Gender and economy in Melanesian communities: A manual of indicators and tools to track change

This manual, developed by Michelle Carnegie, Claire Rowland, Katherine Gibson, Katharine McKinnon, Jo Crawford and Claire Slatter, provides a range of tools that can be used to collect information about gender equality and economy in Melanesia. The indicators used were developed by the authors in order to track changes in gender relations and economic activity in a culturally sensitive way.

Excerpt

"To understand how economic change is influencing relationships between women and men in their local economy, the same data must be collected at different points in time and then compared. The manual outlines a range of simple data collection tools that can be used at yearly or two- to three-yearly intervals.

The data generated can be helpful for planning and monitoring programs that aim to increase economic opportunities for women and men and foster more equal relationships between them in target communities. It can also be used to track changes in gender relations and the economy that are unrelated to particular programs or interventions." (Carnegie et al. 2012)

Contents

  • What do Melanesian economies look like? 8
  • What is gender equality? 11
  • Foundations of gender equality in Melanesian economies: grassroots perspectives 12
  • Collecting community-based indicators of gender equality and economy 17
  • Localising the data collection tools 23
  • Engaging communities in the process 25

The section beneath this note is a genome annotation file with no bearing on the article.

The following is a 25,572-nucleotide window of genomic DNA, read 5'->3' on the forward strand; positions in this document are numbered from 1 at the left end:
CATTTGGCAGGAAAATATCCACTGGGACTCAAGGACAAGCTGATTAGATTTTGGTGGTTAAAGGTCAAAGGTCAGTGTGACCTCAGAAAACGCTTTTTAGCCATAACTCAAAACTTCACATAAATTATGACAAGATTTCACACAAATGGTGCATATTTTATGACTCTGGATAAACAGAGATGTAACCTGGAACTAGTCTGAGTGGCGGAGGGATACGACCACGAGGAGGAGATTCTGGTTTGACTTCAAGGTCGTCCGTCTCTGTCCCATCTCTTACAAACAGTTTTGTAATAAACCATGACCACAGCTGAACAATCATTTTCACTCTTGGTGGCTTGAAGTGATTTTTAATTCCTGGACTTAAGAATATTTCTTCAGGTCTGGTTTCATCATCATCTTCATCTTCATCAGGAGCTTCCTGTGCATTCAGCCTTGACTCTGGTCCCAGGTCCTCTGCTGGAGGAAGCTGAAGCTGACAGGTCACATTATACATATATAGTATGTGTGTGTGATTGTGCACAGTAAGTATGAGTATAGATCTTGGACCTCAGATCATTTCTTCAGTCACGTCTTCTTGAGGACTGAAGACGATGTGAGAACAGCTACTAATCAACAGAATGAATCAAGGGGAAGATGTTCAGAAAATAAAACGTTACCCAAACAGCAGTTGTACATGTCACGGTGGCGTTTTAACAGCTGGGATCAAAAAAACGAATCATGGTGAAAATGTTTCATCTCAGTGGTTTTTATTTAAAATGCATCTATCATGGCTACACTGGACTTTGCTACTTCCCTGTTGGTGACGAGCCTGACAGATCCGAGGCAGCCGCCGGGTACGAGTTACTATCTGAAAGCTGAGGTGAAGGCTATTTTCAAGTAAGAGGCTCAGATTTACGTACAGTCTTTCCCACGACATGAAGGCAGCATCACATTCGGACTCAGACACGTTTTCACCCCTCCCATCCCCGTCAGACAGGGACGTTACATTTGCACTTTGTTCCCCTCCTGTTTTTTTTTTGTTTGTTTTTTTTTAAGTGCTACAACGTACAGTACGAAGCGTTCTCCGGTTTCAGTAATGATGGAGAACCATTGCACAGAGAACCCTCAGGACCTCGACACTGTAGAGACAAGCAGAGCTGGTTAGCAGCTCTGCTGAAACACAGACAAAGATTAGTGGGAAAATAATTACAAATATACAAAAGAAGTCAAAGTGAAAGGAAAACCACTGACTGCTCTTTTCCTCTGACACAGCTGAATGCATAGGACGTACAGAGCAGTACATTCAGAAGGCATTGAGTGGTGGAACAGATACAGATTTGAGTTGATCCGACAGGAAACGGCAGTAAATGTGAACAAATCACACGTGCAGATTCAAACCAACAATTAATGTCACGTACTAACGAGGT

• Data collection 27
  • Data analysis 31
  • Preparation checklist 32
  • Tools and forms 33
  • Table of indicators and how they are collected 33
  • Survey questionnaire 35
  • Participatory activity 1: Participation levels of women and men in community-level discussions 44
  • Participatory activity 2: Women’s control over their personal income 49
  • Participatory activity 3: Different approaches to managing household finances 55
  • Participatory activity 4: Young men’s perceptions of what it is to be a 'man' and the influence of male role models. 60
  • Participatory Activity 5: Mapping community groups involving women 65
  • Participatory activity 6: Forms of cooperation and conflict between women, and conflict resolution approaches 70
  • Feedback form 75

Source

Carnegie, M., Rowland, C., Gibson, K., McKinnon, K., Crawford, J., and Slatter, C., (2012). Gender and economy in Melanesian communities: A manual of indicators and tools to track change. Retrieved from: http://melanesianeconomies.files.wordpress.com/2010/09/gendered-impact-manual-final-141112.pdf

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